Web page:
Durban Thursday, 11 December 2014 

 The Port of Durban has several active seafarer missions which combine their activities at the Durban Bayhead Centre, so located because of its proximity to the container terminals and the Island View petro-chemical complex.

The Anglican section of this ministry has a new chaplain, Revd. Thami Tembe, who was licensed by the Bishop of Natal at a special service held last week in St Paul’s Anglican Church in the centre of Durban. 

Durban Thursday, 4 December 2014

Durban is having something in the order of 47 cruise ship calls during the summer months, including the multiple calls of MSC Opera which operates 3 and 4-day cruises to Mozambique and several longer cruises to Madagascar and Mauritius. The ship also offers cruises to Cape Town.

Richards Bay will benefit from 13 cruise visits which includes a number of ships that will call more than once. This means that KZN ports will have had sixty cruise ship calls by the time the summer is over, which must be close to a record number. Of importance is the number of ships that are making two or more visits to each South African port, instead of just one made as a ship passes the coast.

Durban Thursday, 4 December 2014

Maydon Wharf is one of the port of Durban’s oldest operating cargo terminal areas, dating back to the early 1900s. Named after a the minister of works in the Natal Colonial Government who was seen as political champion of the project, the development of Maydon Wharf came as a natural extension of Durban Bay once it was clear that the Point area was reaching peak capacity.

As a result of a number of circumstances including opposition from business people in the town, the port planners of the day elected to develop the swamps of Congella rather than building wharves on the sandbanks adjoining the Esplanade. The need to develop a new area for handling import and export cargo was pressing as Durban sought a way to counter the increasing use of Lourenço Marques (now Maputo) by Transvaal (now Gauteng) businessmen.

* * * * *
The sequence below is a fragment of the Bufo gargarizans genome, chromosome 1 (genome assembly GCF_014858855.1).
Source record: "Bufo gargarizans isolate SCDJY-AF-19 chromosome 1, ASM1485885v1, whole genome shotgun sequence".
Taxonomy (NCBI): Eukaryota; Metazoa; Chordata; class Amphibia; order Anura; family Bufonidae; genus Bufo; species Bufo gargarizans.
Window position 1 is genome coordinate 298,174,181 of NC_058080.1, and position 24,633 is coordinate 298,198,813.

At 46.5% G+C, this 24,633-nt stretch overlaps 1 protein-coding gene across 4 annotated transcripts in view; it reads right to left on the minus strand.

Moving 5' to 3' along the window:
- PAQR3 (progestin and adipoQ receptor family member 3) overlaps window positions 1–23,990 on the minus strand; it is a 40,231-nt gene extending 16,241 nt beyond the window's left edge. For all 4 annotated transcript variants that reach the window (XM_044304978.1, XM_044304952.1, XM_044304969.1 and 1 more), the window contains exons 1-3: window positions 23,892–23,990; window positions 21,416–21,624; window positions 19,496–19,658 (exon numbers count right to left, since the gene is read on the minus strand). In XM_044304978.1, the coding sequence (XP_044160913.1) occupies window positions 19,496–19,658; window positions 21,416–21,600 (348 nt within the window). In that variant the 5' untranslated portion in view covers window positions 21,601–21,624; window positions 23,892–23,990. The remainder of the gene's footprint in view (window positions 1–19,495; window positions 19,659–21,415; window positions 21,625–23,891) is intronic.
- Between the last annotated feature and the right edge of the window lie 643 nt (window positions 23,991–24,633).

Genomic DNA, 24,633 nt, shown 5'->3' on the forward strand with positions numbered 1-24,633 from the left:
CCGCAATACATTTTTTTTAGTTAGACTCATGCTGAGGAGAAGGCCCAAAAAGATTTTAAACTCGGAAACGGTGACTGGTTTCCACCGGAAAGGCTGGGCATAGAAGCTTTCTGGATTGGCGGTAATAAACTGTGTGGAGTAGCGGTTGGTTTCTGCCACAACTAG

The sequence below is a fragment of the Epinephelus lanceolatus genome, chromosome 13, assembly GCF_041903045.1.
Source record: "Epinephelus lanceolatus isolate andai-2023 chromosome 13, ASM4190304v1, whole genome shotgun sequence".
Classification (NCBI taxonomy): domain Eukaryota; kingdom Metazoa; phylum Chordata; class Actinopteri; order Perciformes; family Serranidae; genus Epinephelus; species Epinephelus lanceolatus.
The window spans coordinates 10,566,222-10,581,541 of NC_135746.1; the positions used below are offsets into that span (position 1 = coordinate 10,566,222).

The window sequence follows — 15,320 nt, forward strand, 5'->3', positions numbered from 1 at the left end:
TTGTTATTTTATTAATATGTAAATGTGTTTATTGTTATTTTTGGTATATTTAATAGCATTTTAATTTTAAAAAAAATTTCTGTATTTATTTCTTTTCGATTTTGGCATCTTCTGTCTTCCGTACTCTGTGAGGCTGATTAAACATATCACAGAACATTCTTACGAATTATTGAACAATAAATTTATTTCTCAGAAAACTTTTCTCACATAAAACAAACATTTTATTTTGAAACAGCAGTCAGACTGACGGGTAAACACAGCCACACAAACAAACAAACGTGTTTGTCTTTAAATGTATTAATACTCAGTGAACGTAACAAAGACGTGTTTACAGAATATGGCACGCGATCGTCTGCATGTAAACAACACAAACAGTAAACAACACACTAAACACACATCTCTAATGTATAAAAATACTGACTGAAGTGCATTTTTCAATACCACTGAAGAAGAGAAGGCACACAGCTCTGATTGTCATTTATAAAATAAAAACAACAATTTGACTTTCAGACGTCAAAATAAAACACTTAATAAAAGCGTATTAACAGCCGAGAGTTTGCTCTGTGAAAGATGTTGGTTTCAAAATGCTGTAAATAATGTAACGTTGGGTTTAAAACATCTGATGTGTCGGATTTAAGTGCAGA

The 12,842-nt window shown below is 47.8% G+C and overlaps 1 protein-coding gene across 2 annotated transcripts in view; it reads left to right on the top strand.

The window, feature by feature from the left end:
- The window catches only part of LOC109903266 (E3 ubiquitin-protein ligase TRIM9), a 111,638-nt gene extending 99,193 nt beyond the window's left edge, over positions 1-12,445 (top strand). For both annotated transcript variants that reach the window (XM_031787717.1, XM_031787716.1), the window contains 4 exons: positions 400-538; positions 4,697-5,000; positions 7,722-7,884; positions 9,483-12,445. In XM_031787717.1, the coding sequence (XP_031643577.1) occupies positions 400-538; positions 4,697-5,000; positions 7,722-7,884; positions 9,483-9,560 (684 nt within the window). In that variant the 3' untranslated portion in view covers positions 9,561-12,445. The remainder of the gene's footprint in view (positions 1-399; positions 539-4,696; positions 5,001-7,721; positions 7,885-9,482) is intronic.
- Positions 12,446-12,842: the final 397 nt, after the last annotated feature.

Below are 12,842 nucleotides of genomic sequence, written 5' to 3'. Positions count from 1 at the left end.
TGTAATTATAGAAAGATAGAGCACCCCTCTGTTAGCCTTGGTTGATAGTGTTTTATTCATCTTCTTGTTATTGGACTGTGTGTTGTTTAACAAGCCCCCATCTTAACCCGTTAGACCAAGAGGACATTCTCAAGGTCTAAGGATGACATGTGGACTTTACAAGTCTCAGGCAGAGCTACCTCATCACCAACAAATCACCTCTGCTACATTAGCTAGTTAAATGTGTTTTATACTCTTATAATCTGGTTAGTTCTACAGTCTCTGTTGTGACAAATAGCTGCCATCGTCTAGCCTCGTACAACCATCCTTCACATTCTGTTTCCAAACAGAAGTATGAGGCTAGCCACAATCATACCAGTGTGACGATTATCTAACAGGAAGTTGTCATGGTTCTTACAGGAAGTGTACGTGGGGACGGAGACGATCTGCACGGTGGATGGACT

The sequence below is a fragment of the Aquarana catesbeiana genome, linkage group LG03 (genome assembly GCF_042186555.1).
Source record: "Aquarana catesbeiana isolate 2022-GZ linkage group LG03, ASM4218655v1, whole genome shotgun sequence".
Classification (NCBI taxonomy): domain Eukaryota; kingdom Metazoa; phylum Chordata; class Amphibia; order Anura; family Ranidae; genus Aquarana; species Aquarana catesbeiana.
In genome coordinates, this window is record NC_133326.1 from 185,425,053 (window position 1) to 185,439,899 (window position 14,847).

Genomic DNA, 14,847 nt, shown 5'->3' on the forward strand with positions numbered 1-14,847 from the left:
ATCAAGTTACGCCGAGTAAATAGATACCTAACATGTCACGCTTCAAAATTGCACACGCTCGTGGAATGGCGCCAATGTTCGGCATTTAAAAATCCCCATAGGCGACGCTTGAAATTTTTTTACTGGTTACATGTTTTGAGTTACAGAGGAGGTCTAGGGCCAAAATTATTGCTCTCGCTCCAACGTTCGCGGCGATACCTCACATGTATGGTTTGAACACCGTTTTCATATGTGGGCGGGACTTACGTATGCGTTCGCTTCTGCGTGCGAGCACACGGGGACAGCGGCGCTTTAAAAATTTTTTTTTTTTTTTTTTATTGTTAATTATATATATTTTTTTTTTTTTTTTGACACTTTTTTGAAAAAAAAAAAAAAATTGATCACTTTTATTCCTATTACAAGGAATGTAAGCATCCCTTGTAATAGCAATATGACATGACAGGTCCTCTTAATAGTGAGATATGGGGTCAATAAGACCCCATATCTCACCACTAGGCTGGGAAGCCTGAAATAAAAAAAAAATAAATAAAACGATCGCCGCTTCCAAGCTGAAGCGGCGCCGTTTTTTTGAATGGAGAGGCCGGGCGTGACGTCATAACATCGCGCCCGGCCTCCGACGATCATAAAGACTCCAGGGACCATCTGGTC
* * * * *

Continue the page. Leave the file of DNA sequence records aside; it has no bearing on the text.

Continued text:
2 December 2014, Riverside Conference Centre

Andrew Layman, Durban Chamber of Commerce and Industry (DCCI) CEO, opened the symposium by posing the question- what is it that drives South Africa’s  transport costs to be so uncompetitive? He went-on to add that while Business is well aware that the capital-outlay for infrastructure development related to transport is exceptionally high, this lack of infrastructure development is in itself a significant constraint to local economic growth and development. He highlighted the growing emphasis on transport economics in the academic literature, and highlighted its prominence in local economic planning.

DURBAN Thursday ,27 November 2014

The container-shipping industry has been highly unprofitable over the past five years. Making things worse, earnings have been exceptionally volatile. Several factors are responsible, notably trade’s spotty recovery from the global financial crisis, and redoubled efforts by corporate customers to control costs. Some of the pain is self-inflicted: as in past cycles, the industry extrapolated the good times and foresaw an unsustainable rise in demand. It is now building capacity that appears will be mostly unneeded.